If you’re going to put out something with volume 1 in the name, you’d better be sure to put out at least a volume 2, which is exactly what the AVO brand did in September with the release of the limited edition AVO Classic Covers 2015 Volume 2.
This second installment is a 6 x 54 toro that follows up the April 2015 release of AVO Classic Covers 2015 Volume 1, with a new blend of an Ecuadorian 702 Marron wrapper, Mexican binder and fillers from the Dominican Republic and Nicaragua. Just 3,500 boxes of 16 cigars are being produced, the same as was made for Volume 1. Also new is the packaging, a circular box that is designed to look like a stack of records, with an accompanying retail display that looks like a box of records.
- AVO Classic Covers 2015 Volume 1 (6 x 50) — 3,500 Boxes of 16 Cigars (56,000 Total Cigars)
- AVO Classic Covers 2015 Volume 2 (6 x 54) — 3,500 Boxes of 16 Cigars (56,000 Total Cigars)
The cigar is part of the revamped brand’s AVO Improvisation Series, a moniker that covers limited editions released since Davidoff of Geneva USA gave AVO a refresh in December 2014, a change that gave AVO cigars updated packaging, lower and protected price points, new branding and a thinning of the portfolio, all in an attempt to make it easier for consumers and retailers to understand just what the brand is about and has to offer.
As a quick refresher, the AVO brand was created as the personal cigar of acclaimed pianist Avo Uvezian in the mid-1980s, who was said to be unsatisfied with the quality of a Cuban cigar he was having that at the urging of a friend, he began the quest to create his own line in the Dominican Republic. In the late 1980s, he met Henke Kelner of TABADOM, and the two began a relationship that resulted in the AVO brand, with Davidoff purchasing the rights to the name and distribution in 1995.
- Cigar Reviewed: AVO Classic Covers 2015 Volume 2
- Country of Origin: Dominican Republic
- Factory: O.K. Cigars
- Wrapper: Ecuadorian 702 Morron
- Binder: Mexico
- Filler: Dominican Republic & Nicaragua
- Length: 6 Inches
- Ring Gauge: 54
- Vitola: Toro
- MSRP: $16 (Boxes of 16, $256)
- Release Date: Sept. 18, 2015
- Number of Cigars Released: 3,500 Boxes of 16 Cigars (56,000 Total Cigars)
- Number of Cigars Smoked For Review: 3
At first glance of the AVO Classic Covers 2015 Volume 2, it’s easy to see the synergy in the colors of the wrapper and bands; the Ecuadorian 702 Morron wrapper has a deep brown shade with a slight copper tint to it that pairs well with the trim on the bands, as well as some spots that are complimentary to the black on the band. The cigar itself is a sizable stick, and while not the biggest in AVO’s portfolio, ranks bigger than the sizes I associate with the brand. The core is incredibly firm but there is a still just a bit of give, with a clean roll and seams that are just barely visible, save for one cigar where an interesting cut makes it stand out. With a lack of prominent veins or tooth, it’s a clean look and smooth texture in the hand, feeling a bit dry although the leaf doesn’t look it. The foot of the cigar offers a fairly unassuming pre-light aroma of wheat, cardboard and orange jelly, and what I think is a faint touch of brown sugar. The cold draw isn’t peppery but has a certain spice to it, something I can’t say I’ve tasted before, as the air moves through the cigar well and also offers a touch of cream, some wheat.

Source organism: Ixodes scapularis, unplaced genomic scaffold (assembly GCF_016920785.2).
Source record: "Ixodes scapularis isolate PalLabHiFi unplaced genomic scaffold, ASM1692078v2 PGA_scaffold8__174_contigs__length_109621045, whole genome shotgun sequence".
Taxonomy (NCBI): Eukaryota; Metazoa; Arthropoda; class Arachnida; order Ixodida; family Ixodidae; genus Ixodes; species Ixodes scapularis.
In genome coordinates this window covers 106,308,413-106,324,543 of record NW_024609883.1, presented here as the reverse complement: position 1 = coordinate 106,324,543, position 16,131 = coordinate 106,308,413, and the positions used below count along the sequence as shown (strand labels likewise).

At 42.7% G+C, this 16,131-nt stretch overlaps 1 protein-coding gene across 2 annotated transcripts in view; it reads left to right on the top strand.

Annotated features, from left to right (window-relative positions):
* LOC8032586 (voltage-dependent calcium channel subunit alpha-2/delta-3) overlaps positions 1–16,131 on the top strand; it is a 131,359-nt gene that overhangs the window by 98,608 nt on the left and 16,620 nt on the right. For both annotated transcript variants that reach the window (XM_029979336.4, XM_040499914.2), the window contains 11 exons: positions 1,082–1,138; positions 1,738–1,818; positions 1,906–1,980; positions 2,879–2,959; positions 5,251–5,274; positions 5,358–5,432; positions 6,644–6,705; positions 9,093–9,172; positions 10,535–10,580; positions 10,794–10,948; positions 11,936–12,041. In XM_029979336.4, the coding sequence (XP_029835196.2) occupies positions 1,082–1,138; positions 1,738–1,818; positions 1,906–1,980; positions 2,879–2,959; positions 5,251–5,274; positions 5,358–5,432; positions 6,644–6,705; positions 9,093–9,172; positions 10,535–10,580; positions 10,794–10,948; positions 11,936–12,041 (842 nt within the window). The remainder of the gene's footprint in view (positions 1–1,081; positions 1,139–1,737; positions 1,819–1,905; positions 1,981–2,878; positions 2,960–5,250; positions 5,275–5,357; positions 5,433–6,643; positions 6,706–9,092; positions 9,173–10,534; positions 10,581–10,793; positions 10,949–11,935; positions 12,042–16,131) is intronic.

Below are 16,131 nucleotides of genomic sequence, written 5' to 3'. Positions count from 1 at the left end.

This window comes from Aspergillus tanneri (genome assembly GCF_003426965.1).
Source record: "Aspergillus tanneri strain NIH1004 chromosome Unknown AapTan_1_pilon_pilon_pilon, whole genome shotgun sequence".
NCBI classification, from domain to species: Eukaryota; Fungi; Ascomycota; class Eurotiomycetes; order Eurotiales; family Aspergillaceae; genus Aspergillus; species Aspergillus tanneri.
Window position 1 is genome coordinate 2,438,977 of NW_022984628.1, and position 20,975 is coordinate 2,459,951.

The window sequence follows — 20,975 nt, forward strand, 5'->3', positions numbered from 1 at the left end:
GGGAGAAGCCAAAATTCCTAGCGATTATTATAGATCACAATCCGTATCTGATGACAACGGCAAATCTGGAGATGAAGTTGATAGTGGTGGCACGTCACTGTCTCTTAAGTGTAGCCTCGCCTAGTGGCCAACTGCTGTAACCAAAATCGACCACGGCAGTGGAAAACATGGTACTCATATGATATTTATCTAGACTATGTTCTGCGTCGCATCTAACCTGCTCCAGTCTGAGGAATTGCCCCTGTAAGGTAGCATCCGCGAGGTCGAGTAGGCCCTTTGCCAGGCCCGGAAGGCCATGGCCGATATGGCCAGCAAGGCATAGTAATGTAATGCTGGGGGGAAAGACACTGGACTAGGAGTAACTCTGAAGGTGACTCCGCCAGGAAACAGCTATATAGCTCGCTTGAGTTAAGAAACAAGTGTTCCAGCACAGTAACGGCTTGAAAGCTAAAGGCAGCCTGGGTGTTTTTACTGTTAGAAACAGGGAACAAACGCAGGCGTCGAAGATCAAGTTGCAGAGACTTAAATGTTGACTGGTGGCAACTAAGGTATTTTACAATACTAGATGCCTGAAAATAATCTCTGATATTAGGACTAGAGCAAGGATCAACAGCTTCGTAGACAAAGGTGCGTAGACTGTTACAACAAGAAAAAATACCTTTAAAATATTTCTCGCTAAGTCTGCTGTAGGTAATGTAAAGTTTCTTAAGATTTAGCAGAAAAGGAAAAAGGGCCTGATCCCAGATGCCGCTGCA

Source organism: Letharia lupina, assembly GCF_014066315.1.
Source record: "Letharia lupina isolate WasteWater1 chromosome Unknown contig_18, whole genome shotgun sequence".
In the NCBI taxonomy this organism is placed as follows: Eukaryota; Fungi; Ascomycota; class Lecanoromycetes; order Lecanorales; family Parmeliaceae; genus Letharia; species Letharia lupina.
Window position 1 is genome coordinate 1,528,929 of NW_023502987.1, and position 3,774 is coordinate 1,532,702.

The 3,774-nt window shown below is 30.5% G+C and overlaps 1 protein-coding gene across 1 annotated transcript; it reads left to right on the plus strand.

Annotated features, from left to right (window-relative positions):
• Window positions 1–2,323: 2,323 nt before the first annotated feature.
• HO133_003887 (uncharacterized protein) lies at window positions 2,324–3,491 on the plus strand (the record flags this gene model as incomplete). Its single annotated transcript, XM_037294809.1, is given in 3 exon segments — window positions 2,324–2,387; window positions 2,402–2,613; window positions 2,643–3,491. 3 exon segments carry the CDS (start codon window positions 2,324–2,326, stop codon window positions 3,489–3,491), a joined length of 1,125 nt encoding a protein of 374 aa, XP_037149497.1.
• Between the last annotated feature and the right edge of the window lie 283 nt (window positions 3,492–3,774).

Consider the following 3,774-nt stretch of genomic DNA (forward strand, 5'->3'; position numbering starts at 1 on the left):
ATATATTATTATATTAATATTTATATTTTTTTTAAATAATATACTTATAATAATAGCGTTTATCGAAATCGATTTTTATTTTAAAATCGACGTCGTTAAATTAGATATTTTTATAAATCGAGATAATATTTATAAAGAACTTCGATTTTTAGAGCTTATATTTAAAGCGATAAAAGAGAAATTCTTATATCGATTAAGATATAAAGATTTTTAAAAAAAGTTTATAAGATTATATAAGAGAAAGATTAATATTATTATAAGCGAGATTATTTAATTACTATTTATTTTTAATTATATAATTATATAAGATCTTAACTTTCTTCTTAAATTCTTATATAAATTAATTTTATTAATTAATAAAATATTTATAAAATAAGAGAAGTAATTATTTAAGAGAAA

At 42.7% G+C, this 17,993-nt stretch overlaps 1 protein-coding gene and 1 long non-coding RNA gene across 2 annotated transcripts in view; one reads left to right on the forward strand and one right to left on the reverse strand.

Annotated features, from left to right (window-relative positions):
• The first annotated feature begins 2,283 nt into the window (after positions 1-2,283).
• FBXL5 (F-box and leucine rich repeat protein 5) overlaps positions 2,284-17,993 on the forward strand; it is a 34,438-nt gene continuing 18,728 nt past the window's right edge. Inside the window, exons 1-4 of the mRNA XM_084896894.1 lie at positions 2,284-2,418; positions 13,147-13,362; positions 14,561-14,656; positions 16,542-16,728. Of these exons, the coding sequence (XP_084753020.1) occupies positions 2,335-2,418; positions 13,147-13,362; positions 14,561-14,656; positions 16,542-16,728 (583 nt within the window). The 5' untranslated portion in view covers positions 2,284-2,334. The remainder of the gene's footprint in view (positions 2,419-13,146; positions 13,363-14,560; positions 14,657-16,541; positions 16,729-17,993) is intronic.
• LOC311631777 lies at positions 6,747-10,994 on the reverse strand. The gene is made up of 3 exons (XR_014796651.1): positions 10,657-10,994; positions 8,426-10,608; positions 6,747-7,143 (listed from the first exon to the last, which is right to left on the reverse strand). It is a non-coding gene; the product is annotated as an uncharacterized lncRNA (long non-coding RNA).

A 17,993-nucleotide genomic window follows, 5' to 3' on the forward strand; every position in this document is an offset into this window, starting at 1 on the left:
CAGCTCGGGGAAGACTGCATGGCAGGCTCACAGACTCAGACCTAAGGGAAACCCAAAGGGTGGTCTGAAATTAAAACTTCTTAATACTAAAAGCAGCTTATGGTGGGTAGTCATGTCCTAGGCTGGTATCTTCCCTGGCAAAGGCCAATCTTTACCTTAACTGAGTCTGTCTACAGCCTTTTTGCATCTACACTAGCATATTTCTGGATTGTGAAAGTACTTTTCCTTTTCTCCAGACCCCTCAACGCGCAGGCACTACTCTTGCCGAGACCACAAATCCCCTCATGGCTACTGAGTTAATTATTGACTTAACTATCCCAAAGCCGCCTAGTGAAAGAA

This sizable AVO puts off a good bit of smoke once lit, a medium-bodied profile that has a quickly building amount of pepper in the nose. It never gets out of control, but it’s easy to infer that it will be a part of the cigar’s profile for the foreseeable future. Leather and a slightly smoky flavor get introduced early as well and give the cigar a rich, layered profile that doesn’t necessarily sing on the palate, but rather serenades it with a sultry and somewhat heavy complexity. There is also a bit of barn wood that wants to make an appearance, though it is more suggestion that substance. While I wouldn’t call the cigar creamy, the smoke does have a certain creamy texture to it at times, smooth and puffy in the mouth at points, a welcome development to the plentiful amount being produced by the cigar. The first clump of ash drops off just shy of an inch, leaving a small pyramid of tobacco behind, while the burn line is fairly straight but does wander from time to time.